Monday, March 16, 2009

On Writing And Rejection

The life of a writer has to be the most interesting of any a person could have. Not a single moment is ever boring. A person can sit for hours working on a book and write not a single word down. So much of the real work goes on inside the head. A story can be written in minutes, just by thinking. Any particular thing is cause for our imaginations to be sparked: a bee buzzing annoyingly in your ear, a flash of headlights through the nearest window, a person walking by you have never seen before. Any (and sometimes all) of these things can send a writer's imagination into a frenzy and before you know it, the story is written. Or, so it seems.

The downside to that is that the imagination can work too much or not enough. Once, I was in the middle of typing out a story when I got a phone call. I'd been thinking about this story for three weeks, but just because the phone rang and brought me out of the world I was making, it was gone. Just like that, the tale was lost in the recesses of my mind's trash can. It happens a lot. The perfect idea comes in the car or the dentist office and you never remember it again. Then, there are always the ideas that come and, after getting half-way through, you realize that you just saw this on a re-run of X-Files last week, so out the window that goes. Then, there are the ideas. The ones that stick and won't go away, no matter what. And once you start writing, you can't stop. That's the ideas that end up being novels. Some are good, some are bad; no writer can claim consistently good writing and if they do, they lie, they lie, they lie!

Bad writing comes with the territory. Sometimes, it just sucks and no amount of revising can fix it. The best writers in the industry are capable of writing crap. Once you can admit that your writing isn't perfect, that you aren't the new millennium's William Shakespeare, then you are half-way to being professional. Many amateurs make the mistake of thinking that their book is THE BEST book ever written and any publisher would be IGNORANT not to take it on.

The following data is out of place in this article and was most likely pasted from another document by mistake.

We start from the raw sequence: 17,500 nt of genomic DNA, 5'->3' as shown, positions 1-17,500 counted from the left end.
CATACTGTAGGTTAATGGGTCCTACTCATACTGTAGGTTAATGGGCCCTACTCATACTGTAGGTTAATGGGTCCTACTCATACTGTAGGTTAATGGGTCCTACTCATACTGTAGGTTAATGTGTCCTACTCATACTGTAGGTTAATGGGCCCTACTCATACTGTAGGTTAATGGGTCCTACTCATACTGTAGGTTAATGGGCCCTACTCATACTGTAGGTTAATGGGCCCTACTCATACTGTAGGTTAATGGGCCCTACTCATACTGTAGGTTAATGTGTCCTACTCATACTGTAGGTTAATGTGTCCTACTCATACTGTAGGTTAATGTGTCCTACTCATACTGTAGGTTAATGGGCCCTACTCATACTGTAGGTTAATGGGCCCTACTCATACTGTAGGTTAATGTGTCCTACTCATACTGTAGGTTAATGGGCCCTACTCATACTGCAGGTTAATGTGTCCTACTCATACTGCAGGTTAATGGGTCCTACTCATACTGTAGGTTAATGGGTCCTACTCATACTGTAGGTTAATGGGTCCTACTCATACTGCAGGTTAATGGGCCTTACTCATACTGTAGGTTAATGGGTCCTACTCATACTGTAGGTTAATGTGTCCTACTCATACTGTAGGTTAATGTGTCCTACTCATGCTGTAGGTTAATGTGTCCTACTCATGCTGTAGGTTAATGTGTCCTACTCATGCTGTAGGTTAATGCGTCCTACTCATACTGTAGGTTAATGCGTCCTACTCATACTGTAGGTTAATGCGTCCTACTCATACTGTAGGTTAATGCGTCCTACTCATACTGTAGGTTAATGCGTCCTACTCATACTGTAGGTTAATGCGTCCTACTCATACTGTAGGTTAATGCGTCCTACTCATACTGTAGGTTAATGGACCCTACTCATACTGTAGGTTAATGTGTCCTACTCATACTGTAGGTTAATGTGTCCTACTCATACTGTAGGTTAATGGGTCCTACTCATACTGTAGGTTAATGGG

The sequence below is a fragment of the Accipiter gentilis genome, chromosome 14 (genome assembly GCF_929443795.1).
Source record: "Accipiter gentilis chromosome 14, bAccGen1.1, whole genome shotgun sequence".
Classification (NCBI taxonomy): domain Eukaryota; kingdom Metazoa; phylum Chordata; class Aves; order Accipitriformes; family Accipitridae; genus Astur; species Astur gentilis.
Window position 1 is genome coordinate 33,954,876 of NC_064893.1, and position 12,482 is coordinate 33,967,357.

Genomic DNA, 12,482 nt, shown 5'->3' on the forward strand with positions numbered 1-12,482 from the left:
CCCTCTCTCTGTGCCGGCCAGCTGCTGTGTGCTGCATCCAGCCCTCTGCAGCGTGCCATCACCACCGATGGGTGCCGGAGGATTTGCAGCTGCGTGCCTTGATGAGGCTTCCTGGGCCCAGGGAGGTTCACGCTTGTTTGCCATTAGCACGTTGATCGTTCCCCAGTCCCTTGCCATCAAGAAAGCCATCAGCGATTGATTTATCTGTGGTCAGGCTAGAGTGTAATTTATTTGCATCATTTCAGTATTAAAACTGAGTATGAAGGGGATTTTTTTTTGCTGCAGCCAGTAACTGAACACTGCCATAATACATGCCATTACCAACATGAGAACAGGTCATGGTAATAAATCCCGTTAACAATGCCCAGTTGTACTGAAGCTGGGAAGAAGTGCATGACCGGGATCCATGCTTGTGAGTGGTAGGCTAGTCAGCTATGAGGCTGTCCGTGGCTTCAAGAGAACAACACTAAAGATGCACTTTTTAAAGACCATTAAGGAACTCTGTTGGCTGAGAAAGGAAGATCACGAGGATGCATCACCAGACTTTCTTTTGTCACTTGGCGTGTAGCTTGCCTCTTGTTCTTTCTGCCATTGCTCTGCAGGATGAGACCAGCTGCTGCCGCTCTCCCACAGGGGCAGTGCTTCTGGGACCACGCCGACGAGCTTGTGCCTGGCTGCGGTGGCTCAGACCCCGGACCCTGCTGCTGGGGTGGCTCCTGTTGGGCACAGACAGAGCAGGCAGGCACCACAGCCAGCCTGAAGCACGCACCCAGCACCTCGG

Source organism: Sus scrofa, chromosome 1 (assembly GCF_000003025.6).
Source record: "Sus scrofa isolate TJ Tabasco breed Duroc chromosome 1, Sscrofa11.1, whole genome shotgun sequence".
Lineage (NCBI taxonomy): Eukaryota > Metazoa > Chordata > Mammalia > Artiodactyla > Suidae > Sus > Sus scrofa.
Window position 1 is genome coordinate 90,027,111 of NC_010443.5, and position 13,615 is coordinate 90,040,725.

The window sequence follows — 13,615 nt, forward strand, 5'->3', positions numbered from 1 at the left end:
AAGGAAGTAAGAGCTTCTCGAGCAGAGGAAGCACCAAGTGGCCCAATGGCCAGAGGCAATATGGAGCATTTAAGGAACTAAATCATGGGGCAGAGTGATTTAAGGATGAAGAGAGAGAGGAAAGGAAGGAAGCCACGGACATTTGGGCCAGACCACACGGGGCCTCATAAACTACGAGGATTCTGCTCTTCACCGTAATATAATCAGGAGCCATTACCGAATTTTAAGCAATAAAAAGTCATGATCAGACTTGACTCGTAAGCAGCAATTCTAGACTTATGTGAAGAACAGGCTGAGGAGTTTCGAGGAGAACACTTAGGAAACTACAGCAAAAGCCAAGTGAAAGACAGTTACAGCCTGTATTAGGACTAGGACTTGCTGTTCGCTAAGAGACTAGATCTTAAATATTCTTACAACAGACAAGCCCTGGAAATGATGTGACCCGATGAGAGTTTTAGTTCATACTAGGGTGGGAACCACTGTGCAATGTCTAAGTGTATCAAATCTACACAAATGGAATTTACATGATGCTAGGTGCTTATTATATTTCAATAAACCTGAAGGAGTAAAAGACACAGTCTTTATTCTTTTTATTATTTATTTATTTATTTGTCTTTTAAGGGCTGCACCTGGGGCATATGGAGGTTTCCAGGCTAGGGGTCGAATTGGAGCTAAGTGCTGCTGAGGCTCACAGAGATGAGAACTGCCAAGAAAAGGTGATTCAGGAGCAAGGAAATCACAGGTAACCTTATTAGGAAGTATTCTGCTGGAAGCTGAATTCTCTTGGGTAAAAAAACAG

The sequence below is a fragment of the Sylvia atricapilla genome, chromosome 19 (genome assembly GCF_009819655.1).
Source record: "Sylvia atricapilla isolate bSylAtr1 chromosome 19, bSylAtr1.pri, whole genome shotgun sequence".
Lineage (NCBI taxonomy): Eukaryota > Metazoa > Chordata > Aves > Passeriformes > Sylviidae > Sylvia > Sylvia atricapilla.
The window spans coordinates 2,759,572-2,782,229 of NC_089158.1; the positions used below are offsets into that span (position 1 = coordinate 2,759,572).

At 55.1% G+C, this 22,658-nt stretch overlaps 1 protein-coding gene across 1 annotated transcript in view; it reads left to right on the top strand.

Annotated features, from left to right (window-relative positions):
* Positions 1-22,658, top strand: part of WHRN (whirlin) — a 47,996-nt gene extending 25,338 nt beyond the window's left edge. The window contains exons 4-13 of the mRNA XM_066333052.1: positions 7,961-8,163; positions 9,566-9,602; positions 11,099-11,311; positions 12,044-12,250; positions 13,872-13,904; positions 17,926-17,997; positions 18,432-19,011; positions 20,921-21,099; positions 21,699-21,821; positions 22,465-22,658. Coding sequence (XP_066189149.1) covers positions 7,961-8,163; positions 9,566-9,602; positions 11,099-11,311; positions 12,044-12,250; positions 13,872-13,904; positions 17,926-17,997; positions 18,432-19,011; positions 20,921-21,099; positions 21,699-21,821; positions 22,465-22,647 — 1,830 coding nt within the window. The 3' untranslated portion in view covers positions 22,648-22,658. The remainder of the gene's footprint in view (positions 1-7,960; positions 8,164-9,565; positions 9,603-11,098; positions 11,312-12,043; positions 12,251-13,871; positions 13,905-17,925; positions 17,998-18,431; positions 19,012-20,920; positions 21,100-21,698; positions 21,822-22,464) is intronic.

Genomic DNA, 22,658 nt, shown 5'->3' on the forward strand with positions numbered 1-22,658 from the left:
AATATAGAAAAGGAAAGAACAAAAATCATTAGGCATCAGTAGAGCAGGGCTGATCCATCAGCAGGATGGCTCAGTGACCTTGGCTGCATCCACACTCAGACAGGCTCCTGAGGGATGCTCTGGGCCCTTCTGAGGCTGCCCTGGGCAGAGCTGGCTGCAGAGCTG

Unfortunately, too many professional writers take rejection personally. It isn't. I've never had any publisher contact me only to say "We won't be taking this piece because you are just too young to write a book about the elderly." It won't happen. Three quarters of rejections are sent out because amateurs have:

  1. Sent an unsolicited manuscript
  2. Sent a genre fiction query to a publisher who does not handle that particular genre
  3. Sent a query or manuscript to a major publisher who only accepts such things from an agent
  4. Sent ill formatted work
  5. Did not follow specific publisher guidelines

It may be hard to find out exactly what a publisher wants, and my advice will always be :ASK THEM! I was once told by one publishing company that no question from an author was ever trivial or silly. They would rather you ask questions and be specific than have unwanted garbage on their desk. Answering an e-mail or short note about what their specific preferences are is a lot quicker and easier than sifting through a bunch of crap. As a matter of fact, they won't sift through a bunch of crap. They will look at your cover-letter first. If you didn't send one, immediate file thirteen material. They will go no further. If you send a cover-letter, they will look for a professional attitude, spelling, and grammar as well as something to pique their interest. It had better be one damn-good cover-letter. (The contents of a query and cover-letter will be in later posts, for those who are interested. ) Remember, you have to sell your book to them. They aren't buying, you don't get published. It's as simple as that.